In late summer and early fall when youth and college sports begin, it's a similar refrain: a star on the varsity basketball team tore her anterior cruciate ligament (ACL) and is out for the season after surgery. A college football game stopped as a defensive safety hobbles off the field with an ACL injury. Annually in the U.S., more than 200,000 ACL injuries are reported, often by active young adult and adolescent athletes, though they can occur at any age. Depending on the severity of the injury, treatment may include rehabilitation or surgery and rehabilitation, and many patients and their families struggle with treatment decisions.
To aid in the decision making process, a study published in the Journal of Bone and Joint Surgery (JBJS) offers new information for those considering or needing surgery. For the first time, researchers assessed the economic and societal impact of ACL surgery in relation to the cost of the procedure and confirmed a significant cost savings to society over time.
The study, "Societal and Economic Impact of Anterior Cruciate Ligament Tears," found the average lifetime societal benefit of reconstruction surgery is $50,000 per patient, with the majority of the societal savings coming from the patient's ability to return to a more functional and pain-free lifestyle and by minimizing any further damage to the knee that can lead to the development knee osteoarthritis in the future. In fact, the authors estimate lifetime societal savings in the U.S. of about $10.1 billion for the ACL surgeries annually.
"We know ACL patients who need it benefit from surgery, but until now, the true value of ACL reconstruction surgery has been hard to quantify," said John R. Tongue, MD, American Academy of Orthopaedic Surgeons (AAOS) past-president. "Considering many ACL patients are young and eager to get back to their active lives, this study provides a key perspective they can look to when evaluating surgery versus rehabilitation."
An ACL injury can severely limit a person's level of activity and result in long-term repercussions such as an increased risk of knee osteoarthritis, which can lead to debilitating pain and make walking and standing difficult.
Each ACL injury is different and can range from a stretched ligament to a partial tear to a complete rupture. Equally so, each type of treatment is different, from structured rehabilitation to surgical reconstruction followed by rehabilitation. Patients or their family members should have complete ample information about costs, potential limitations and benefits of each type of treatment before making their decision.
In situations where a patient is active, such as a high school or college athlete, and would like to return to that active lifestyle after treatment, surgery to repair a partial or complete tear is often the best option, with a long-term success rate of 82 to 95 percent.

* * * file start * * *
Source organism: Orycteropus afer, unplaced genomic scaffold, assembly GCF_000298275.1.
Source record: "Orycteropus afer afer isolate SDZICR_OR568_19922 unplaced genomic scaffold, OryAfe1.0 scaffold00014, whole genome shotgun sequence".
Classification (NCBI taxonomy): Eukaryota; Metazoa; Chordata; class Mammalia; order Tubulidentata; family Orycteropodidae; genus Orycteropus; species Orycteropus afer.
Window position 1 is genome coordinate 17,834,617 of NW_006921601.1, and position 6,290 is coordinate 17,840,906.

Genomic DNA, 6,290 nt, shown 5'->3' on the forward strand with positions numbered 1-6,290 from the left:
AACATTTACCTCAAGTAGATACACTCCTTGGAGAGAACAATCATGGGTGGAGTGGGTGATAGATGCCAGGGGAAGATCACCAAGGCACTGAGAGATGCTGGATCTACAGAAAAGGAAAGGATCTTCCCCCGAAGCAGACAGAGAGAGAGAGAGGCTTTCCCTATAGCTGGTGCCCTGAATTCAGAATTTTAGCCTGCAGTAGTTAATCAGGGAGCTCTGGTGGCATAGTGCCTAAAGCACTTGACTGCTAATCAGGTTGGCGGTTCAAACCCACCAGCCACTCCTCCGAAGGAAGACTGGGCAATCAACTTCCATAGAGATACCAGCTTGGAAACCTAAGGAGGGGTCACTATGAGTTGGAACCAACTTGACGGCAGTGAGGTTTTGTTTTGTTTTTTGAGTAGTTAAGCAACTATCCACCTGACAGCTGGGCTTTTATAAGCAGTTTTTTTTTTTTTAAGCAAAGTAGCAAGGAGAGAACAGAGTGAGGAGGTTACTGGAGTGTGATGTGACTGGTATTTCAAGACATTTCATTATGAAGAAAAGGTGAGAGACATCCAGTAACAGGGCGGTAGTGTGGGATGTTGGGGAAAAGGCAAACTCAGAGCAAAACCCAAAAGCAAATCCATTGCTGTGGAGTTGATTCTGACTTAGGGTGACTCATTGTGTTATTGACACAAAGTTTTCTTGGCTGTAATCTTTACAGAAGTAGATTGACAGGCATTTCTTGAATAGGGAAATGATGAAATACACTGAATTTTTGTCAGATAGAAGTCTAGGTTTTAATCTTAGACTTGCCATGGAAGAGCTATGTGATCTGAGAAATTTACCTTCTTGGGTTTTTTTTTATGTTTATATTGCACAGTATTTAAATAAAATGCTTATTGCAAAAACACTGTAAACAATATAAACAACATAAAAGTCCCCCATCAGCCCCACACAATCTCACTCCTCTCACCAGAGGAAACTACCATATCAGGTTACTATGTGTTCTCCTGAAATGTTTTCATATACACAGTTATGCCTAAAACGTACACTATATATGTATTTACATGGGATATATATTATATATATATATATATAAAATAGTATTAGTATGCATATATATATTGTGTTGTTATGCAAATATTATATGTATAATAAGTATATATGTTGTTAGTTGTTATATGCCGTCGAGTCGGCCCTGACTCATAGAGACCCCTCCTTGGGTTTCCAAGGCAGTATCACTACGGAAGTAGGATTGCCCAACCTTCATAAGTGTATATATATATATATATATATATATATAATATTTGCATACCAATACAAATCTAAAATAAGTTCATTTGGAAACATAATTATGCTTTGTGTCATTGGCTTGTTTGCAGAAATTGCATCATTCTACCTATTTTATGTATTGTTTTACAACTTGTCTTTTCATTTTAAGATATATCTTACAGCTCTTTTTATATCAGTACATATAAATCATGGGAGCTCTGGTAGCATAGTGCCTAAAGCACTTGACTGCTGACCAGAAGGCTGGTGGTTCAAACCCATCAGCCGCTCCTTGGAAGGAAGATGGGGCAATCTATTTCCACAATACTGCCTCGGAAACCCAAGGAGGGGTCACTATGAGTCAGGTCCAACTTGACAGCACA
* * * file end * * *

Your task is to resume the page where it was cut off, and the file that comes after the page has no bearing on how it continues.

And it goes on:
Rehabilitation can also be successful for patients depending upon their activity level, age and the severity of their injury. Through this study, patients now have the opportunity to compare direct and indirect costs of surgical reconstruction or rehabilitation and better understand the overall benefits of each treatment relative to the societal and economic savings.
"In younger patients, surgery for an ACL tear is usually the best option for getting them back on their feet and reducing the likelihood of arthritis down the road," said Mininder S. Kocher, MD, study author. "Patients and their families are often worried about their ability to return to sports, their mobility in the future and the cost of the surgery. This study sheds light on all three of these important factors."
To conduct the study, researchers reviewed data from the randomized controlled trial known as the KANON study, and the Multicenter Orthopaedic Outcomes Network (MOON) ACL reconstruction prospective cohort as well as literature. The data were applied to a Markov decision model from which they estimated the total societal savings associated with ACL reconstruction surgery by comparing costs for direct medical care and indirect costs, including lost wages from work and disability payments for both surgical and non-surgical treatments.
"This is the first study to demonstrate the importance of a societal perspective when considering the costs and benefits of ACL repair and policies that will affect access to this procedure," said study author and health care economist Lane Koenig, Ph.D. "The benefit of ACL reconstruction has long been known by patients who have returned to their active lifestyle following the surgery. This study provides a foundation for assessing the societal benefits of procedures and health services that will add to the conversation people are having about improved, cost-conscious health care."